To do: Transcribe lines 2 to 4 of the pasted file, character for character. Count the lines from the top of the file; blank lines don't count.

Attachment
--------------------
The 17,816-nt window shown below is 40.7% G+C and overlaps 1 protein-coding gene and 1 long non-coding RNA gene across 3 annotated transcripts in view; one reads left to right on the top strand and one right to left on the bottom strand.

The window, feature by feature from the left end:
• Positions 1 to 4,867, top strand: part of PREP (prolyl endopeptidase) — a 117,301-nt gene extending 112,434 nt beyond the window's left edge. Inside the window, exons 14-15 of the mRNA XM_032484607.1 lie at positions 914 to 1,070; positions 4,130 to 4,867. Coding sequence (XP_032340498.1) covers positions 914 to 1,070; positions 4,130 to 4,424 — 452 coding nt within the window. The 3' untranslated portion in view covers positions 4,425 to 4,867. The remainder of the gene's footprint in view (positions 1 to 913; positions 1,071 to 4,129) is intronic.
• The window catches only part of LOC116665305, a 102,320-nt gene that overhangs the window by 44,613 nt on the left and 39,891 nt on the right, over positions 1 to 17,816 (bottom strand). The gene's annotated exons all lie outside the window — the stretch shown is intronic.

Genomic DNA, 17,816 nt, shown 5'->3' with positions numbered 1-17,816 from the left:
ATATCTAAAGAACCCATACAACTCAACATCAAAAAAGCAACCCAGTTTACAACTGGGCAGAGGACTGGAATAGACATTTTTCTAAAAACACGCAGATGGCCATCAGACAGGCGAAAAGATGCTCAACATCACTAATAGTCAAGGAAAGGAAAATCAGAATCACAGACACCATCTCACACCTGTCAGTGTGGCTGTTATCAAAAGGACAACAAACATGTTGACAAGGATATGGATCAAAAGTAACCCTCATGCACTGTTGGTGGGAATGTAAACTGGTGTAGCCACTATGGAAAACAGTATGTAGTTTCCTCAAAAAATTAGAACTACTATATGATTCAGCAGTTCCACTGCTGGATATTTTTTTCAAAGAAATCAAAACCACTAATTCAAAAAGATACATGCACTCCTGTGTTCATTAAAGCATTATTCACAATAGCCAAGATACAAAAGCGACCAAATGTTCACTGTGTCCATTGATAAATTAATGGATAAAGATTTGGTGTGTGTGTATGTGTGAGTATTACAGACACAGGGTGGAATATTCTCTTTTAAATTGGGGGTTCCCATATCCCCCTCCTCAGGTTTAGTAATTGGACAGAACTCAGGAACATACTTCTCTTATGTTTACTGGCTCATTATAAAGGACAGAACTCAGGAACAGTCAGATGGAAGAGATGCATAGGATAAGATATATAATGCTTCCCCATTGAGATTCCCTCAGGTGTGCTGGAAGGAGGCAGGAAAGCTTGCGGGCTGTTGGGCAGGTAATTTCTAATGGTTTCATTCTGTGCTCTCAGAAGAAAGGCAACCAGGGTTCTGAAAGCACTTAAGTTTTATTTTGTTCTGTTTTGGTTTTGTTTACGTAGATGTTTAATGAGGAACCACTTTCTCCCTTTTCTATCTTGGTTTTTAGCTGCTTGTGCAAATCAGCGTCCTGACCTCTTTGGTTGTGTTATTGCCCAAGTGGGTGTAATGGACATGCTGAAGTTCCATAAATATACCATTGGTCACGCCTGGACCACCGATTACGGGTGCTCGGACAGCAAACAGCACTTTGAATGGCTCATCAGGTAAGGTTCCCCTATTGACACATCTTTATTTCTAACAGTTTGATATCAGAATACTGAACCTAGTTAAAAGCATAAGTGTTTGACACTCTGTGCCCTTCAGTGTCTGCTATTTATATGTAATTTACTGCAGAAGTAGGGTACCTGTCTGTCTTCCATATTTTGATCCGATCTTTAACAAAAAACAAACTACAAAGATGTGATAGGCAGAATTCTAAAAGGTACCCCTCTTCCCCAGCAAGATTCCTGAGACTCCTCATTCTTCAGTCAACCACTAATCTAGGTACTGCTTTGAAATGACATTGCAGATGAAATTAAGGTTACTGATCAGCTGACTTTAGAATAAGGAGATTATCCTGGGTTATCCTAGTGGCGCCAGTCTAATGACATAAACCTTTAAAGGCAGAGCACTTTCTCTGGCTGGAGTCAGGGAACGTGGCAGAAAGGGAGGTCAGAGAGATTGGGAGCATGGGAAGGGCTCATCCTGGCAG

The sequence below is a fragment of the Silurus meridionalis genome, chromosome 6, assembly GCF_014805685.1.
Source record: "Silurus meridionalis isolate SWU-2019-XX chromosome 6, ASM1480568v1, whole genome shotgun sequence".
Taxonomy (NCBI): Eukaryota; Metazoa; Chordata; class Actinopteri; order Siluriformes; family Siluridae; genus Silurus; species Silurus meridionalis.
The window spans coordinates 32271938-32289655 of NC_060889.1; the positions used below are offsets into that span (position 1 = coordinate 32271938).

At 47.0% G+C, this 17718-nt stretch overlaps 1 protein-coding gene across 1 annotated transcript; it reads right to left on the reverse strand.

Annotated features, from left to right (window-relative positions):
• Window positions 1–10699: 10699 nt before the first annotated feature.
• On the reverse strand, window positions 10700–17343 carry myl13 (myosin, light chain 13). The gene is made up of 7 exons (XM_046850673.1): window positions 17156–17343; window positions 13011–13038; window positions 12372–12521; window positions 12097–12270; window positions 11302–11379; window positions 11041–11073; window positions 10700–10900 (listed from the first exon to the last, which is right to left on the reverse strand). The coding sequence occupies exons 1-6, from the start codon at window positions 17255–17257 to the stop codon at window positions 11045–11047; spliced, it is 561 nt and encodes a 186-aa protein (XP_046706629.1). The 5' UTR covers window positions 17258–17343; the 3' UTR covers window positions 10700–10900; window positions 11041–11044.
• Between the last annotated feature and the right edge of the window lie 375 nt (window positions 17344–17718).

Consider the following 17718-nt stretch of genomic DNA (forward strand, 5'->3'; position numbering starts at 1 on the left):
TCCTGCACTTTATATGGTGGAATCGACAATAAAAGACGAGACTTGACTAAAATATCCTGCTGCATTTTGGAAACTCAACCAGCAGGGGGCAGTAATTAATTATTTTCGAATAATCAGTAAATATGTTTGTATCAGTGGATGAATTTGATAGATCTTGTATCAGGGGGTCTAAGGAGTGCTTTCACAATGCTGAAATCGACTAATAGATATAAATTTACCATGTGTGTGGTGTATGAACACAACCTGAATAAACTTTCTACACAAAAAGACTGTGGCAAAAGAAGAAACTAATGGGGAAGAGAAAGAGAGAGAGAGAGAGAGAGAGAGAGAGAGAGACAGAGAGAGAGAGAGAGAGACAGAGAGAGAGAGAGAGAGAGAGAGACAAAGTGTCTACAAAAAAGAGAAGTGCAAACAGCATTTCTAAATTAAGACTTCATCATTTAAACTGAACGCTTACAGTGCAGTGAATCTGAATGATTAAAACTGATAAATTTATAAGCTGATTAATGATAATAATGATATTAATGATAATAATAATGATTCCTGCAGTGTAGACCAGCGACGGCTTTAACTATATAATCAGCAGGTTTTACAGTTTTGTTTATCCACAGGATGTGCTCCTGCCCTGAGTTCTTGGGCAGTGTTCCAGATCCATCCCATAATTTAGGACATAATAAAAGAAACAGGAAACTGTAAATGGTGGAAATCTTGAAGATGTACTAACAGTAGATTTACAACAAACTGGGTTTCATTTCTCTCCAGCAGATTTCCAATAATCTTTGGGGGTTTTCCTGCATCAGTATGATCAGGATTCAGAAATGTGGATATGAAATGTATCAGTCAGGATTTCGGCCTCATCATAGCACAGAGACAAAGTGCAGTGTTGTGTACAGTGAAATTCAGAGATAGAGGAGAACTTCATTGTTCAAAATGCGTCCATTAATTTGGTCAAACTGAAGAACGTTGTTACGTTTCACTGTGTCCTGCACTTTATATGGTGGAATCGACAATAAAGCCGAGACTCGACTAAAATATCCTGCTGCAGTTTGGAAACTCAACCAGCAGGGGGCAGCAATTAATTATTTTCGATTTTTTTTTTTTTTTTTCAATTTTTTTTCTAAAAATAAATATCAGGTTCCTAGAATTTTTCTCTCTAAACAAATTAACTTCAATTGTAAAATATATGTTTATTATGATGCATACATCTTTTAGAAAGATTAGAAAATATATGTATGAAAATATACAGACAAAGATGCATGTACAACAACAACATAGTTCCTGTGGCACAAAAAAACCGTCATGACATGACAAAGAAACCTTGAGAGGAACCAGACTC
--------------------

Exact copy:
The window, feature by feature from the left end:
• Positions 1 to 4,867, top strand: part of PREP (prolyl endopeptidase) — a 117,301-nt gene extending 112,434 nt beyond the window's left edge. Inside the window, exons 14-15 of the mRNA XM_032484607.1 lie at positions 914 to 1,070; positions 4,130 to 4,867. Coding sequence (XP_032340498.1) covers positions 914 to 1,070; positions 4,130 to 4,424 — 452 coding nt within the window. The 3' untranslated portion in view covers positions 4,425 to 4,867. The remainder of the gene's footprint in view (positions 1 to 913; positions 1,071 to 4,129) is intronic.
• The window catches only part of LOC116665305, a 102,320-nt gene that overhangs the window by 44,613 nt on the left and 39,891 nt on the right, over positions 1 to 17,816 (bottom strand). The gene's annotated exons all lie outside the window — the stretch shown is intronic.